Brentford started the 2021-22 season as the 50th club to play in the Premier League. They opened the campaign with a 2-0 victory against hapless Arsenal and were unbeaten in their first four away games. They enjoyed exciting games against Liverpool (3-3) and West Ham and it all seem to be achieved with a smile on their faces. Since then, their form has evaporated and they’ve lost six in the last seven Premier League games. They could still survive comfortably as there are some very average teams beneath them, but the smiles are not quite as beaming.

Staying in the Premier League is a tough task for any promoted club, but Brentford seemed to have come so far in a relatively short space of time and a life of transition may be catching up on them. Week-in, week-out, they are up against Premier-hardened teams with experience of scrapping away at the foot of the table. It’s a big challenge, just look how teams like Fulham, West Bromwich Albion, Norwich and Watford have fared after coming up.

Let’s not forget, though, the top flight has been graced by the Bees before, completing four seasons before world war two and one afterwards, in 1946-47. The post-war boom saw average crowds of 26,000 at homely and much-loved Griffin (a pub on every corner) Park.

That’s all history now and the gap between the Premier and Championship is widening. Brentford are clearly trying to build something they hope will be sustainable and they moved into the Brentford Community Stadium in September 2020. Avoiding the drop is vital if they are to become part of the establishment and benefit from the substantial financial advantages the Premier and its lucrative broadcasting deal provides. 

The club’s financial statements for 2020-21, their promotion-winning season, have just been released and it is easy to see how the economics of football can be transformed by an extended run in the Premier League. As an example, Fulham when they were promoted in 2018, earned £ 38.3 million but in the Premier (a relegation year), their income totalled £ 137.7 million. Likewise, Norwich’s revenues when they were relegated in 2020 from the top tier were £ 119.4 million, but in 2020-21, they dropped to £ 57 million. Although parachute payments help to cushion the blow of relegation, the sudden change in financial status can be crippling.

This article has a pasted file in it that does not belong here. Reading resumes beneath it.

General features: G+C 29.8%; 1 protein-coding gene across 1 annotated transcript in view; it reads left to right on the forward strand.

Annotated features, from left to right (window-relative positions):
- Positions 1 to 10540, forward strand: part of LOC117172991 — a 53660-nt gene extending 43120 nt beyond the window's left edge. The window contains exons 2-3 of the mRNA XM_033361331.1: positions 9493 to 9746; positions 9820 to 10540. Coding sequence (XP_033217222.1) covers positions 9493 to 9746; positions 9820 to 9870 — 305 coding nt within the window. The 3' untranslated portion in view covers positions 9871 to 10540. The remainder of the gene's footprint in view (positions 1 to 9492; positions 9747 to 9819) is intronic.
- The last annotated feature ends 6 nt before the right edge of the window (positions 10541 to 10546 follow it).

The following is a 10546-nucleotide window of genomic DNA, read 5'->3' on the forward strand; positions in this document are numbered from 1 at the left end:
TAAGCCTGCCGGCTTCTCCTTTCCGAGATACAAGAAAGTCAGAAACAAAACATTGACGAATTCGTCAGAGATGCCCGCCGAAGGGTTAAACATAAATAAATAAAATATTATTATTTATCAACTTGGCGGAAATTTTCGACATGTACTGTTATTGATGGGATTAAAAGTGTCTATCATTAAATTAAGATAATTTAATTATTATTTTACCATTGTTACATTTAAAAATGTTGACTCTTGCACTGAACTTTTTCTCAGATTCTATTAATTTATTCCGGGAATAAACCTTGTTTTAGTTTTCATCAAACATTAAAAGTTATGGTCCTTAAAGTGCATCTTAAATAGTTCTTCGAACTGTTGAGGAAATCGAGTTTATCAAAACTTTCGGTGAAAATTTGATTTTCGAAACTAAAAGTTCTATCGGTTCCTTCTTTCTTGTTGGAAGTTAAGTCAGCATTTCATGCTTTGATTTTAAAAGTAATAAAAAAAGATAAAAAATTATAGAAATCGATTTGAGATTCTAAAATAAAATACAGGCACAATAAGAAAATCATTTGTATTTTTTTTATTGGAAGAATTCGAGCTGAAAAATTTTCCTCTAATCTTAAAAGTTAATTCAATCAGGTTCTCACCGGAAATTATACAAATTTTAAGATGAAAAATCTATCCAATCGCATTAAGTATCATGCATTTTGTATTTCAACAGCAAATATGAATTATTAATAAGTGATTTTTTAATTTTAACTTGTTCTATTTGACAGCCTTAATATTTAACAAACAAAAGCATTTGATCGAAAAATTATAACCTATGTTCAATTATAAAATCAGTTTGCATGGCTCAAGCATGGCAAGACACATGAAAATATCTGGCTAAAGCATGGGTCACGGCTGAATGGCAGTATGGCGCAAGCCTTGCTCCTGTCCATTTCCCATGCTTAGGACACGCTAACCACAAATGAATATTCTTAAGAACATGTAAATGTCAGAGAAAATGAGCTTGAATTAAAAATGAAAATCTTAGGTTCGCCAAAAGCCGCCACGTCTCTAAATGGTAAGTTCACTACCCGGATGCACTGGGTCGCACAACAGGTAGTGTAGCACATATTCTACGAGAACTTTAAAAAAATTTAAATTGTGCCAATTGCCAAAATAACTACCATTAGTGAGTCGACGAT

Brentford’s turnover in 2020-21 was £ 15.3 million, an increase of 10% but way below what they can generate in the Premier and far lower than most of their Championship rivals. Given their matchday income was next to nothing, this was attributable to media revenue of £ 10.7 million and £ 4.5 million from commercial activity. Brentford made a pre-tax loss of £ 8.5 million, a reasonable deficit given what normally goes on in the Championship, a division renowned for excessive spending as clubs gamble on trying to reach the promised land. Brentford’s wage bill went up from £ 26 million to £ 41 million in 2020-21, but a big slice of that included promotion bonuses. This amounted to a wage-to-income ratio of 270%.

Nevertheless, Brentford have only made a profit once in the past decade and they are very dependent on player trading. In 2020-21, for example, they made £ 44.3 million in profits on outgoing transfers, notably in selling Ollie Watkins to Aston Villa for £ 28 million and Säid Benrahma to West Ham for £ 21.7 million. At the same time, they picked up 24 year-old Ivan Toney from Peterborough for a mere £ 5 million and he had netted 33 goals by the end of the campaign. He has scored six of Brentford’s 26 league goals this season.

Goals have been hard to come by in recent weeks and Brentford’s fortunes have taken a downturn. If other strugglers bolster their ranks in the January transfer window – Newcastle surely will for one – then the Bees might find themselves sucked into a relegation battle. Thomas Frank, who may be under more pressure than he was in August, has just signed a new contract that will keep him at Brentford until 2024-25, so his employer clearly has faith in him.

Nobody really wants to see their Premier League life fizzle-out after one season. If nothing else, we need the likes of Brentford to prove there’s room for all kinds of football institution in the modern game. Otherwise, what are we left with, a dozen top-heavy giants bashing each other around the head with their 24 carat gold maces?